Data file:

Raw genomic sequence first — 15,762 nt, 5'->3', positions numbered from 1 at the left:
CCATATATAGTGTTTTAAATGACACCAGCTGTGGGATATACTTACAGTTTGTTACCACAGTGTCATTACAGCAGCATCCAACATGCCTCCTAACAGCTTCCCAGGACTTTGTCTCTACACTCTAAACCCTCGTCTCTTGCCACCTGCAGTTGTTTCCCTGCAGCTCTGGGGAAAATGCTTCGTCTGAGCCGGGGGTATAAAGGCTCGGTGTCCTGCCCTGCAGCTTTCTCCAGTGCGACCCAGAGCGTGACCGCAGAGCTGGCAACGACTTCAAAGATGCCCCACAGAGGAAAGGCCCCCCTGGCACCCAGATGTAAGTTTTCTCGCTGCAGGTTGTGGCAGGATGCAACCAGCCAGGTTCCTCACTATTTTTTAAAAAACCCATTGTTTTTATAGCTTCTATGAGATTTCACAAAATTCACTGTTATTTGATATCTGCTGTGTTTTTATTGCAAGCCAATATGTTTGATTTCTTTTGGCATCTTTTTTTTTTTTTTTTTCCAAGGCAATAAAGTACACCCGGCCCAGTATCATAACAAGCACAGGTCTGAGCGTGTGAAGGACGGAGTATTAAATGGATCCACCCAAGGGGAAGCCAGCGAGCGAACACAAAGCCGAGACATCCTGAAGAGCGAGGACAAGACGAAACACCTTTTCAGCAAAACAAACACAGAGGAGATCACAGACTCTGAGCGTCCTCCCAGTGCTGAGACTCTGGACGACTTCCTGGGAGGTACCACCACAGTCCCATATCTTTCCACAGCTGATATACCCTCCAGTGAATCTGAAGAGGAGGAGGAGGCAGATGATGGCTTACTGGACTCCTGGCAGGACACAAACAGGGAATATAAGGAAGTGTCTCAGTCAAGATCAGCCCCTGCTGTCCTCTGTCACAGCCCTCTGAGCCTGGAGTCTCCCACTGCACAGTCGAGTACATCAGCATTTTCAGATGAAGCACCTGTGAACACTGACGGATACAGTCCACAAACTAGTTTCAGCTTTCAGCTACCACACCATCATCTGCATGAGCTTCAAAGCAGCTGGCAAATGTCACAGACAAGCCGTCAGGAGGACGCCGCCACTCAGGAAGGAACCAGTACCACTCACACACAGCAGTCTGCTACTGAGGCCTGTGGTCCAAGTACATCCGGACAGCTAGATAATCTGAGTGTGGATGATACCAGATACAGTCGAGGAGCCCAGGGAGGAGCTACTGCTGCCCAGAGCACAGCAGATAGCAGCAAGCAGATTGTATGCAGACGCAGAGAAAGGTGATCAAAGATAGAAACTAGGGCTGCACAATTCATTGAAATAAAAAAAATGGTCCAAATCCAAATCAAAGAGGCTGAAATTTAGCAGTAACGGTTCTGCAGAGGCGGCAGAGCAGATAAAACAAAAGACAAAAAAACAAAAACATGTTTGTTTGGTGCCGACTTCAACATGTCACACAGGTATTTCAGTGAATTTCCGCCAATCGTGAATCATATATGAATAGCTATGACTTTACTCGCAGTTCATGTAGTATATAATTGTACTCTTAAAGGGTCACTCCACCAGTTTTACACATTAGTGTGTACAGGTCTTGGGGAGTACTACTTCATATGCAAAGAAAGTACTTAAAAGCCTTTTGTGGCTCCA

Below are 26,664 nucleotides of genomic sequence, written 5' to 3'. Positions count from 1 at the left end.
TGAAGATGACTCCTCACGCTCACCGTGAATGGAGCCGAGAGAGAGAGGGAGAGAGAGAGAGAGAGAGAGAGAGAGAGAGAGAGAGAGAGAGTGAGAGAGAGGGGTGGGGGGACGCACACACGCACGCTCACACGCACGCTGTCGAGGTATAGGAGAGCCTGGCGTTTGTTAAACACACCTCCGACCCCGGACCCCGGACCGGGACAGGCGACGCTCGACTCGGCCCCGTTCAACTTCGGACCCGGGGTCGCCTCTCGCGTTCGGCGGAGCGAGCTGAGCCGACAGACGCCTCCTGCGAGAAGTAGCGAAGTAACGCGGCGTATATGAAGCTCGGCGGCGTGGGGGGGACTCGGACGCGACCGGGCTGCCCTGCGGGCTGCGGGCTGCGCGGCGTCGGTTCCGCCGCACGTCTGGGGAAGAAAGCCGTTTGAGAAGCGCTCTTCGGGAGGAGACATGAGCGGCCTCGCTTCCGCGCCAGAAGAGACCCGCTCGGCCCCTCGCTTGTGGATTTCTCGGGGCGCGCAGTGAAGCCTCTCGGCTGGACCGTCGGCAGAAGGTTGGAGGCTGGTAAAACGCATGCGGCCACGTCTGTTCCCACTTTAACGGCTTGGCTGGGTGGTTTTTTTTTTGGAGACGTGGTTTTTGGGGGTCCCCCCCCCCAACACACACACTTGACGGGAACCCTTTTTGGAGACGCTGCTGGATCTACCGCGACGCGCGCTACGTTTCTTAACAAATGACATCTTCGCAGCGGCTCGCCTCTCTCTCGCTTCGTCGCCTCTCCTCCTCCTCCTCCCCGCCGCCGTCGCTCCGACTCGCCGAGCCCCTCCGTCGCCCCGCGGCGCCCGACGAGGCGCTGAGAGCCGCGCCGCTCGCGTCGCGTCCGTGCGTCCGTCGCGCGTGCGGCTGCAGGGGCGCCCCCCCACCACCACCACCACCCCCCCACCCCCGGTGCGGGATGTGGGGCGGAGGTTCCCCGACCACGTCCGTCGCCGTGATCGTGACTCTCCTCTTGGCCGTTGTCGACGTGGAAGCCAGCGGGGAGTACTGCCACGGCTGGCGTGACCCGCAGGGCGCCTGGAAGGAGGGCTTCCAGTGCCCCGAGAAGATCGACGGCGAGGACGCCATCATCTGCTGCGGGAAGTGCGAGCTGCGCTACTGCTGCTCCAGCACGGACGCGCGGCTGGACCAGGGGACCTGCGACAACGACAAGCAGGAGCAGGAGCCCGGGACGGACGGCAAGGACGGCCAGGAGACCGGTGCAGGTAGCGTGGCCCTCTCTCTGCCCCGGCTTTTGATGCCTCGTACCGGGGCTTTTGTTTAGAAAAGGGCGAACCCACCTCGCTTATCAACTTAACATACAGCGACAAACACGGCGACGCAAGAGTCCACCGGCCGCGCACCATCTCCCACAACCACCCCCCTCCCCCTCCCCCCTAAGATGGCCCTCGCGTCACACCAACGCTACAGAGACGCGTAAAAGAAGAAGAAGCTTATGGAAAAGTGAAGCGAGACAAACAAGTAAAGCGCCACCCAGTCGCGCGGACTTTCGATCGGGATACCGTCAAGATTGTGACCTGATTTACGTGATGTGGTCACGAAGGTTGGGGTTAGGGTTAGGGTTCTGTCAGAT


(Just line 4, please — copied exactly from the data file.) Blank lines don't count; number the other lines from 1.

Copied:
TGAAGATGACTCCTCACGCTCACCGTGAATGGAGCCGAGAGAGAGAGGGAGAGAGAGAGAGAGAGAGAGAGAGAGAGAGAGAGAGAGAGAGTGAGAGAGAGGGGTGGGGGGACGCACACACGCACGCTCACACGCACGCTGTCGAGGTATAGGAGAGCCTGGCGTTTGTTAAACACACCTCCGACCCCGGACCCCGGACCGGGACAGGCGACGCTCGACTCGGCCCCGTTCAACTTCGGACCCGGGGTCGCCTCTCGCGTTCGGCGGAGCGAGCTGAGCCGACAGACGCCTCCTGCGAGAAGTAGCGAAGTAACGCGGCGTATATGAAGCTCGGCGGCGTGGGGGGGACTCGGACGCGACCGGGCTGCCCTGCGGGCTGCGGGCTGCGCGGCGTCGGTTCCGCCGCACGTCTGGGGAAGAAAGCCGTTTGAGAAGCGCTCTTCGGGAGGAGACATGAGCGGCCTCGCTTCCGCGCCAGAAGAGACCCGCTCGGCCCCTCGCTTGTGGATTTCTCGGGGCGCGCAGTGAAGCCTCTCGGCTGGACCGTCGGCAGAAGGTTGGAGGCTGGTAAAACGCATGCGGCCACGTCTGTTCCCACTTTAACGGCTTGGCTGGGTGGTTTTTTTTTTGGAGACGTGGTTTTTGGGGGTCCCCCCCCCCAACACACACACTTGACGGGAACCCTTTTTGGAGACGCTGCTGGATCTACCGCGACGCGCGCTACGTTTCTTAACAAATGACATCTTCGCAGCGGCTCGCCTCTCTCTCGCTTCGTCGCCTCTCCTCCTCCTCCTCCCCGCCGCCGTCGCTCCGACTCGCCGAGCCCCTCCGTCGCCCCGCGGCGCCCGACGAGGCGCTGAGAGCCGCGCCGCTCGCGTCGCGTCCGTGCGTCCGTCGCGCGTGCGGCTGCAGGGGCGCCCCCCCACCACCACCACCACCCCCCCACCCCCGGTGCGGGATGTGGGGCGGAGGTTCCCCGACCACGTCCGTCGCCGTGATCGTGACTCTCCTCTTGGCCGTTGTCGACGTGGAAGCCAGCGGGGAGTACTGCCACGGCTGGCGTGACCCGCAGGGCGCCTGGAAGGAGGGCTTCCAGTGCCCCGAGAAGATCGACGGCGAGGACGCCATCATCTGCTGCGGGAAGTGCGAGCTGCGCTACTGCTGCTCCAGCACGGACGCGCGGCTGGACCAGGGGACCTGCGACAACGACAAGCAGGAGCAGGAGCCCGGGACGGACGGCAAGGACGGCCAGGAGACCGGTGCAGGTAGCGTGGCCCTCTCTCTGCCCCGGCTTTTGATGCCTCGTACCGGGGCTTTTGTTTAGAAAAGGGCGAACCCACCTCGCTTATCAACTTAACATACAGCGACAAACACGGCGACGCAAGAGTCCACCGGCCGCGCACCATCTCCCACAACCACCCCCCTCCCCCTCCCCCCTAAGATGGCCCTCGCGTCACACCAACGCTACAGAGACGCGTAAAAGAAGAAGAAGCTTATGGAAAAGTGAAGCGAGACAAACAAGTAAAGCGCCACCCAGTCGCGCGGACTTTCGATCGGGATACCGTCAAGATTGTGACCTGATTTACGTGATGTGGTCACGAAGGTTGGGGTTAGGGTTAGGGTTCTGTCAGAT